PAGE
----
Defending champion Tadej Pogacar won stage 17 of the Tour de France in the Pyrenees on Wednesday, but was once again shadowed over the line by Jonas Vingegaard, the race's overall leader.
With the bonus seconds for the win, UAE Team Emirates rider Pogacar now trails the Dane by two minutes and 18-seconds.
It was a third stage win of this year's Tour for the two-time defending champion, but his celebration was clouded with Jumbo-Visma's Vingegaard keeping a firm grip on the real prize.
Ineos leader Geraint Thomas dug deep to retain third place, zig-zagging over the final 16% incline and extending his lead on fourth-placed Nairo Quintana to almost three minutes.
At the bottom of the first climb on the packed roads, with camper vans and barbecues galore, a fan brandished a sign reading 'The Earth is Flat', but after the three mountains on the menu almost all the finishers ended lying exhausted flat on the floor.
A 'mild' day
The peloton raced in the relative cool of the mountain air with temperatures round 24-degrees Celsius, rather than the baking 38-degrees of Tuesday's start and finish.
This year's Tour has entered its endgame with one mountain stage and one time trial the remaining opportunities to settle the yellow jersey debate.
Pogacar, 23, was led up the final climb by Brandon McNulty, while willowy 25-year-old Vingegaard remained stony-faced in his slipstream most of the day.
On a day when Pogacar lost key lieutenant Rafal Majka through injury, the Slovenian said his teammates were running on emotional energy and the feeling in the group was positive in their fight to claim back the top spot they lost in the Alps.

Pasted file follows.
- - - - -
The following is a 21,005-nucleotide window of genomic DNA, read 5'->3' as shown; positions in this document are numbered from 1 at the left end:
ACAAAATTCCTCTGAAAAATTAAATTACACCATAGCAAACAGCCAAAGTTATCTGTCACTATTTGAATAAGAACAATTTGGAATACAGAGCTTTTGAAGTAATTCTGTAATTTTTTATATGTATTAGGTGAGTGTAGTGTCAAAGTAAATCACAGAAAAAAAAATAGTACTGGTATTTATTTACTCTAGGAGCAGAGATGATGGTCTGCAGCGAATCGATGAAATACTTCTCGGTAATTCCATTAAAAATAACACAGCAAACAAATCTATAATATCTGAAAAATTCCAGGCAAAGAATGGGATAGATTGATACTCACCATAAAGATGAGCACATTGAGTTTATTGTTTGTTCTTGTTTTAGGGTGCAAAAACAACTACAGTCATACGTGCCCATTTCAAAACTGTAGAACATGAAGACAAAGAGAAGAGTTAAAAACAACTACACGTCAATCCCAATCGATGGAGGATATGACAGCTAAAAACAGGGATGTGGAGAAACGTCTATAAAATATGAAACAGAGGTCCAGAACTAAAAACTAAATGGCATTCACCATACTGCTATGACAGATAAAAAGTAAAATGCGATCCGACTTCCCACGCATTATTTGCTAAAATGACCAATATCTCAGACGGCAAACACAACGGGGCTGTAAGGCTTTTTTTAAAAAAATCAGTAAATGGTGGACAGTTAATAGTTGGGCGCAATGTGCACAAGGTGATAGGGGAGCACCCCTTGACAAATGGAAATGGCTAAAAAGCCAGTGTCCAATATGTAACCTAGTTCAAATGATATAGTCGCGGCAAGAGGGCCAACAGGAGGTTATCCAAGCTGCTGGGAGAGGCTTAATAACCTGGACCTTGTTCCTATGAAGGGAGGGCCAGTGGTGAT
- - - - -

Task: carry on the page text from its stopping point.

Running out of teammates
"We showed we are still strong as a team. We are positive and motivated to go again tomorrow," the defending champion said. "We have been unlucky, but tomorrow we will give everything we have."
Pogacar admitted he missed all his absent teammates, with UAE Emirates now at four riders.
"If we had them all here, we would have made it a harder race for him (Vingegaard), and we will try again," he said.
Vingegaard himself was far from convinced the race was his yet. "It isn't all in hand, but I'm happy with how it went," said the former fish market worker.
"I have to keep an eye on him because you never know which moment he'll attack. I only have to follow Tadej."
Battle of young and old
In the battle for third place, veteran Thomas, 2018's champion, again proved doubters wrong as he dug deep after being dropped by the younger leading pair as his teammates Adam Yates and Tom Pidcock dropped away badly.
The 36-year-old Thomas appears to have won his struggle with Colombia's Quintana, in a battle of an older generation.
The top three looks settled, but the final order remains to be seen with Thursday's massive mountain slog to Hautacam and Saturday's 41km time-trial likely to wreak damage.
World Rugby Player of the Year, Toulouse and France scrumhalf Antoine Dupont, who hails from the Pyrenees, was in the director's car to watch the globe's most prestigious cycling race.
Friday's 20th stage will start in his home village of Castelnau-Magnoac.
"I came here many times when I was small, waiting more for the caravan than the riders. That's what the Tour's about, fighting for the water bottles.
"The legend continues," said a wistful Dupont. Adding his childhood the heroes had been Andy Schleck and Alberto Contador, whose battle resembles the current one between Pogacar and Vingegaard.